Cell 131, December 28, 2007 Leading Edge - Cell Biology Select (PDF format)
(from the ingress:) "The cellular process of autophagy (literally self-eating) is important during development and in the normal physiology of an organism. During autophagy, cellular components destined for degradation are enclosed in a double-membraned vesicle (the autophagosome), which then fuses with a lysosome where the contents are degraded and mostly recycled. Dysregulation of autophagy occurs in many diseases including cancer and neurodegeneration. Several recent papers contribute to our understanding of autophagy by identifying new molecular players in this process and new ways to manipulate autophagic pathways."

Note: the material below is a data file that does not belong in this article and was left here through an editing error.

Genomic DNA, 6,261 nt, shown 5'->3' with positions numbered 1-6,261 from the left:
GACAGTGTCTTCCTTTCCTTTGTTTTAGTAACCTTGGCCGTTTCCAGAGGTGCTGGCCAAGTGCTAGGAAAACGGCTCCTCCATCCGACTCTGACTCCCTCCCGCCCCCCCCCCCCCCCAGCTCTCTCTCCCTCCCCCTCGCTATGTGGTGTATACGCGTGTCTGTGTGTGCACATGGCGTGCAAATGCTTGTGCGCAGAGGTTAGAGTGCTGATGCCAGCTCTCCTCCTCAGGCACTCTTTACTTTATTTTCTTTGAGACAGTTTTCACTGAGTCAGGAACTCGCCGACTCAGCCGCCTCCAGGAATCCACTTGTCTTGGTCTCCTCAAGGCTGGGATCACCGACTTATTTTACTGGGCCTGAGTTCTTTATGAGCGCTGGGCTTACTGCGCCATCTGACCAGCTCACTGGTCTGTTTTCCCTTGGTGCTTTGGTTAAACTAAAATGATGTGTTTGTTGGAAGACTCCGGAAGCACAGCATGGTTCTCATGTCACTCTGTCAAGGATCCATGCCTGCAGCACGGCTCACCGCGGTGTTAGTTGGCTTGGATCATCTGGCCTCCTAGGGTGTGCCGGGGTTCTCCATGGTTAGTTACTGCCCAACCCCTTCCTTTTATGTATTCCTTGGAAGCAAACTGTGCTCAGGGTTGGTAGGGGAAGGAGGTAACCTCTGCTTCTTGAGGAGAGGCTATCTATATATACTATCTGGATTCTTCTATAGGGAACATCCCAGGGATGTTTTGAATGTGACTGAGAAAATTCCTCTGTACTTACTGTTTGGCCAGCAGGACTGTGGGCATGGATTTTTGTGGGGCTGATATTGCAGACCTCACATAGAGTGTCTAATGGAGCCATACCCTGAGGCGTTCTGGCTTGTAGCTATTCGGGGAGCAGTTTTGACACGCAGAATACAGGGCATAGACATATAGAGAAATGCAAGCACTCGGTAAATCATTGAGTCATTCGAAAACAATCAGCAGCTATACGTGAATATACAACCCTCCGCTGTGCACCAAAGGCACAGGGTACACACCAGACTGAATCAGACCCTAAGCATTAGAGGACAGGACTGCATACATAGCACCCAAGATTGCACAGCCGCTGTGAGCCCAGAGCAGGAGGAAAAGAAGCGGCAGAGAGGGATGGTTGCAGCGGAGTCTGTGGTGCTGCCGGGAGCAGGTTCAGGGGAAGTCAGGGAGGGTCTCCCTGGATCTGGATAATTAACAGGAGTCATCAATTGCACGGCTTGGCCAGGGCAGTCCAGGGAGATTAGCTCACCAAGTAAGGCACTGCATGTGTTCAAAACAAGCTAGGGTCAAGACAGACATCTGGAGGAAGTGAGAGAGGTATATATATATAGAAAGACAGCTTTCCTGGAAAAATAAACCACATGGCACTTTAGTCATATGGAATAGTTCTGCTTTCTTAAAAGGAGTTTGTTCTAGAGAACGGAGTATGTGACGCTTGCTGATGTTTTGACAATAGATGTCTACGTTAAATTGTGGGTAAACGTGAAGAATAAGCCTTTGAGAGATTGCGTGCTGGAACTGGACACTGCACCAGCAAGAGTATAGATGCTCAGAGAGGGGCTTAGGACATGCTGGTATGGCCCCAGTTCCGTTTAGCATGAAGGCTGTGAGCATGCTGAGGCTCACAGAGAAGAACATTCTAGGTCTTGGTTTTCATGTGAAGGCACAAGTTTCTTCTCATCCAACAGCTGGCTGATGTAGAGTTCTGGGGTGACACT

Rusten TE, Vaccari T, Lindmo K, Rodahl LM, Nezis IP, Sem-Jacobsen C, Wendler F, Vincent JP, Brech A, Bilder D, Stenmark H.
ESCRTs and Fab1 regulate distinct steps of autophagy. (link to PubMed)
Curr Biol. 2007 Oct 23;17(20):1817-25. Epub 2007 Oct 11.
Tor Erik Rusten
Harald Stenmark's group: Intracellular communication (radium.no/stenmark)
Department of Biochemistry
Institute for Cancer Research